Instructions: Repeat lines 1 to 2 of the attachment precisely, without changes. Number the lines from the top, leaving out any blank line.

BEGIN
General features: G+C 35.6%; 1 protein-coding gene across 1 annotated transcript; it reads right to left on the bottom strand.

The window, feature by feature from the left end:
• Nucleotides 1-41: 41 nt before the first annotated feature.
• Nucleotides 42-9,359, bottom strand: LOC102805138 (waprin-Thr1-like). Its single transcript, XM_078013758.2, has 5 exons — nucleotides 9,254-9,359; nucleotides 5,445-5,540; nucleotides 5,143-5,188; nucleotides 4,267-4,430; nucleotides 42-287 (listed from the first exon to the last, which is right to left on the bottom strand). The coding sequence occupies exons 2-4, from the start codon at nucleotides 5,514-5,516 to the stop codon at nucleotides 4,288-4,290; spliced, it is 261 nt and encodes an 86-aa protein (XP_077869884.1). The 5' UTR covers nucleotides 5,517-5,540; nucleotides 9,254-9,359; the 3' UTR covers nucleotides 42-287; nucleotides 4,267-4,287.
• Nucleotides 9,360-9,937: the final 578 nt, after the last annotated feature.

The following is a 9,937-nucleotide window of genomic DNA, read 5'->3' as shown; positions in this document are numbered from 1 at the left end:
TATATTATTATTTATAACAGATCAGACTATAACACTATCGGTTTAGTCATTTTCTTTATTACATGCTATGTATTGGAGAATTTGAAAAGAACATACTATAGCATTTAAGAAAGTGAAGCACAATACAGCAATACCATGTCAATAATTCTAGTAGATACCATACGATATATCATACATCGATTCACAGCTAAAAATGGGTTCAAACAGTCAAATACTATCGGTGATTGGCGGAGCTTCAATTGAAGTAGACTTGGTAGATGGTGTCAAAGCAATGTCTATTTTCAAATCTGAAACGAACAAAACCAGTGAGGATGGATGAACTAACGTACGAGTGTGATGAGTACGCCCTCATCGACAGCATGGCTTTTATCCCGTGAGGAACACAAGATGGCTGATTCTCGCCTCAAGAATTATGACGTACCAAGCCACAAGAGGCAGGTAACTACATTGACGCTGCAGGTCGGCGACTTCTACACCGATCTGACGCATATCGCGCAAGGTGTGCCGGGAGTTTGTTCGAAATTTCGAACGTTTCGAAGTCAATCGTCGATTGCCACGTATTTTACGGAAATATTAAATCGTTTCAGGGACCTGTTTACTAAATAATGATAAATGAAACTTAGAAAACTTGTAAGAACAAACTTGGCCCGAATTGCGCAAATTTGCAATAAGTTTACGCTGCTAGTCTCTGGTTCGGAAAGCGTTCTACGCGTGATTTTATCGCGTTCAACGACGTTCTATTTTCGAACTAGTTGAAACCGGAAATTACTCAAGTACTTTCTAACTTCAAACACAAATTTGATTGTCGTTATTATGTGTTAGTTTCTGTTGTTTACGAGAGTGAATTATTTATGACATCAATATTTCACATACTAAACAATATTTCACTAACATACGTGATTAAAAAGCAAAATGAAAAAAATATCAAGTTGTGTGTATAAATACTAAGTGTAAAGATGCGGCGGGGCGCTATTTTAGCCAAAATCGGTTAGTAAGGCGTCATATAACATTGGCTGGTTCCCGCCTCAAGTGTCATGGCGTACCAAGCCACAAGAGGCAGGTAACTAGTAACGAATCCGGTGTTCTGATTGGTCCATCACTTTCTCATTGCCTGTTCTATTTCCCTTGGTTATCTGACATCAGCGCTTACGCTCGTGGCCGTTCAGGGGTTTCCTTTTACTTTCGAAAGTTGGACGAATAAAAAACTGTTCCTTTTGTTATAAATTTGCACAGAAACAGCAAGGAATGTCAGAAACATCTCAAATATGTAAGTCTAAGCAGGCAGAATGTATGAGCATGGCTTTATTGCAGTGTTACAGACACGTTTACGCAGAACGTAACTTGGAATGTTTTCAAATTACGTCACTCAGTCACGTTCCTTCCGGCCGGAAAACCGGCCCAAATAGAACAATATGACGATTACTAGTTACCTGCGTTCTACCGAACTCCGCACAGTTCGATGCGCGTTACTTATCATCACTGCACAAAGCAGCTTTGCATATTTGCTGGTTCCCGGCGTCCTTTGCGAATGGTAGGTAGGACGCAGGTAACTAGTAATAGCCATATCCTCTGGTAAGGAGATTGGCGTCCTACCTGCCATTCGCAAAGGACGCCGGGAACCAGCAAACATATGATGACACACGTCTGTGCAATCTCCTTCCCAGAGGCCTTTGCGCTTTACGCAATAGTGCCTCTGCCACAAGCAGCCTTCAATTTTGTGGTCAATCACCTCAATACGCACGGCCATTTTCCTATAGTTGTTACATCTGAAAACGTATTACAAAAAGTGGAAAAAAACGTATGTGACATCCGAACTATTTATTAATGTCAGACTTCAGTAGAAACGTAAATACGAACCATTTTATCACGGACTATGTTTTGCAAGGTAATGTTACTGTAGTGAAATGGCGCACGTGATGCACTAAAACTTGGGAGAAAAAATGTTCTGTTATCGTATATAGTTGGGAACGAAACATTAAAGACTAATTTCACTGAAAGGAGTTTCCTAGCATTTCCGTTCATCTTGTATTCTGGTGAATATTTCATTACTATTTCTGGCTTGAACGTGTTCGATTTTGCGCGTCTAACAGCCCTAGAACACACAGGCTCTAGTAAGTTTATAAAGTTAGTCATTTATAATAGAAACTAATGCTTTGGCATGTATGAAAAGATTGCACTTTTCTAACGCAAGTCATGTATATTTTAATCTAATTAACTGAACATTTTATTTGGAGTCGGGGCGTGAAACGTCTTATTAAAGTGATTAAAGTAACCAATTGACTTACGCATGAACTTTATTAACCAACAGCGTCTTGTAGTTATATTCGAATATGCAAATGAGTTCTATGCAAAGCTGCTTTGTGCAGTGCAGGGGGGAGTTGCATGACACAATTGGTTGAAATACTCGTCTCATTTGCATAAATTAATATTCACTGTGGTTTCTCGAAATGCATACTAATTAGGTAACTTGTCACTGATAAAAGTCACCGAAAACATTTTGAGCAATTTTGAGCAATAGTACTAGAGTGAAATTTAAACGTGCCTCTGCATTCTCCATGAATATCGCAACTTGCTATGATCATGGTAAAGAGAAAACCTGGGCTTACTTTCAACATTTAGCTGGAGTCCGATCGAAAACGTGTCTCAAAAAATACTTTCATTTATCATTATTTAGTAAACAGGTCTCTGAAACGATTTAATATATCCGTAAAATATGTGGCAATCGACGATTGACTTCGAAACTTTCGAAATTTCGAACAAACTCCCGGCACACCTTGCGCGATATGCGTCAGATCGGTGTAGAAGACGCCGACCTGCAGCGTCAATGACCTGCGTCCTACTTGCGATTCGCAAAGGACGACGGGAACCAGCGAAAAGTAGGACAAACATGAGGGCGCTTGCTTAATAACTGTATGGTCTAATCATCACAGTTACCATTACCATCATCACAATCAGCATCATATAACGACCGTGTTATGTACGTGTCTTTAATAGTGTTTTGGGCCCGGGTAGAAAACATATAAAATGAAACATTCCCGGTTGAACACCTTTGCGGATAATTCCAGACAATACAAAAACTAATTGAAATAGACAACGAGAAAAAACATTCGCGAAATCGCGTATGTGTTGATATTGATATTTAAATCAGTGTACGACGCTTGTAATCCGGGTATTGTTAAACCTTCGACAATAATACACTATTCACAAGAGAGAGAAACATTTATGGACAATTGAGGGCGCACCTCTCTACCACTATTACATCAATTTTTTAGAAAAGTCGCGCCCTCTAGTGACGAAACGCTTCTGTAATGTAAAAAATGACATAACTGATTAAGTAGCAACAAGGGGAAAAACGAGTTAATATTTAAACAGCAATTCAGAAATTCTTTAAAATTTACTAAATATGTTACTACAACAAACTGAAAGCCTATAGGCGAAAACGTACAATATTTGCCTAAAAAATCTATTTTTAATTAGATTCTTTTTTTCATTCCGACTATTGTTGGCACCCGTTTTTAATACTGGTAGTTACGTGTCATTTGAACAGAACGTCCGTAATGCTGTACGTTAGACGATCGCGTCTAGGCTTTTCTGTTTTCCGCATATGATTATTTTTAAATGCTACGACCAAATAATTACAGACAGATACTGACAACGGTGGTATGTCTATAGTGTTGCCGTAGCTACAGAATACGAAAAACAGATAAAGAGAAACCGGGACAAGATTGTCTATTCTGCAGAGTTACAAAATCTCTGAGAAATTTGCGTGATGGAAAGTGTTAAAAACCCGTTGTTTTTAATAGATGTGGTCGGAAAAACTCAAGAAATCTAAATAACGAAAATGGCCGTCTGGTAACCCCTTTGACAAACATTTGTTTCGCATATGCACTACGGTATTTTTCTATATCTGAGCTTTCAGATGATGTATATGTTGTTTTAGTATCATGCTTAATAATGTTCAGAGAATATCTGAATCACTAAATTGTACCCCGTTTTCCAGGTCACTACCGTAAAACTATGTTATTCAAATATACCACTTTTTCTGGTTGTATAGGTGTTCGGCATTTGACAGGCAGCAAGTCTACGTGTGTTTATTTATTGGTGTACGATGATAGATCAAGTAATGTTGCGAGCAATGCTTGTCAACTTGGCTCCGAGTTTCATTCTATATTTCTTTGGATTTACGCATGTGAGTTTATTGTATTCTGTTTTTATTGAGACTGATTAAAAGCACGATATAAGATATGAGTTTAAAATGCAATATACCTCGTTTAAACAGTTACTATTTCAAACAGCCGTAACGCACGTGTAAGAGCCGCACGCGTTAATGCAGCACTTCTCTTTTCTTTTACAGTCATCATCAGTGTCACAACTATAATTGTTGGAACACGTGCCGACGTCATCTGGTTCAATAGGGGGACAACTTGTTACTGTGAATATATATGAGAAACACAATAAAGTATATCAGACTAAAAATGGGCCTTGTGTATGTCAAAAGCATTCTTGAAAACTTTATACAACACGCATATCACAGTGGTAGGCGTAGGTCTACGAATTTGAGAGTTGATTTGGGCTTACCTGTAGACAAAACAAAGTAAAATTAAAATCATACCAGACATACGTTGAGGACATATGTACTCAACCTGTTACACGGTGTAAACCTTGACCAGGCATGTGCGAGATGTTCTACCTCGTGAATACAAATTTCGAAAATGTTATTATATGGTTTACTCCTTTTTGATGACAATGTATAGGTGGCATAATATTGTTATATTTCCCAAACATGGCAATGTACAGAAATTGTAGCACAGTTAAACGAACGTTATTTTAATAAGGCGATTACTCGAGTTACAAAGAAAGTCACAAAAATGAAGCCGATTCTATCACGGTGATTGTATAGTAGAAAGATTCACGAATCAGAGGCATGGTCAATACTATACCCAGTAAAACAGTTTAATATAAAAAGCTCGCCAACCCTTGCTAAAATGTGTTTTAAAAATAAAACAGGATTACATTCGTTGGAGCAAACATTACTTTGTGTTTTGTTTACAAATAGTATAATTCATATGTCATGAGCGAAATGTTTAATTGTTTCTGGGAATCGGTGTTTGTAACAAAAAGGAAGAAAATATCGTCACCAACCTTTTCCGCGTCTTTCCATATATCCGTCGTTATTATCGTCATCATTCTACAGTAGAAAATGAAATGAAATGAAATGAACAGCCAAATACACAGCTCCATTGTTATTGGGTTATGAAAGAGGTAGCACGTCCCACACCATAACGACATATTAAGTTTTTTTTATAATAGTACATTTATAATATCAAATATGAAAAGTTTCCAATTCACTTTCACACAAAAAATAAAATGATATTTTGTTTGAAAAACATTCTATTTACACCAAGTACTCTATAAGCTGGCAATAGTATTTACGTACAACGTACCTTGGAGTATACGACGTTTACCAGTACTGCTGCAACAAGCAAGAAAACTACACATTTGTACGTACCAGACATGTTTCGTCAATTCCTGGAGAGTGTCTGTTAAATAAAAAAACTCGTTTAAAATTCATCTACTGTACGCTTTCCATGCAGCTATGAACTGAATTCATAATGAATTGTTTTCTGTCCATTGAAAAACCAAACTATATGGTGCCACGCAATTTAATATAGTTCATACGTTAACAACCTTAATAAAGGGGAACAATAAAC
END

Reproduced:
General features: G+C 35.6%; 1 protein-coding gene across 1 annotated transcript; it reads right to left on the bottom strand.

The window, feature by feature from the left end: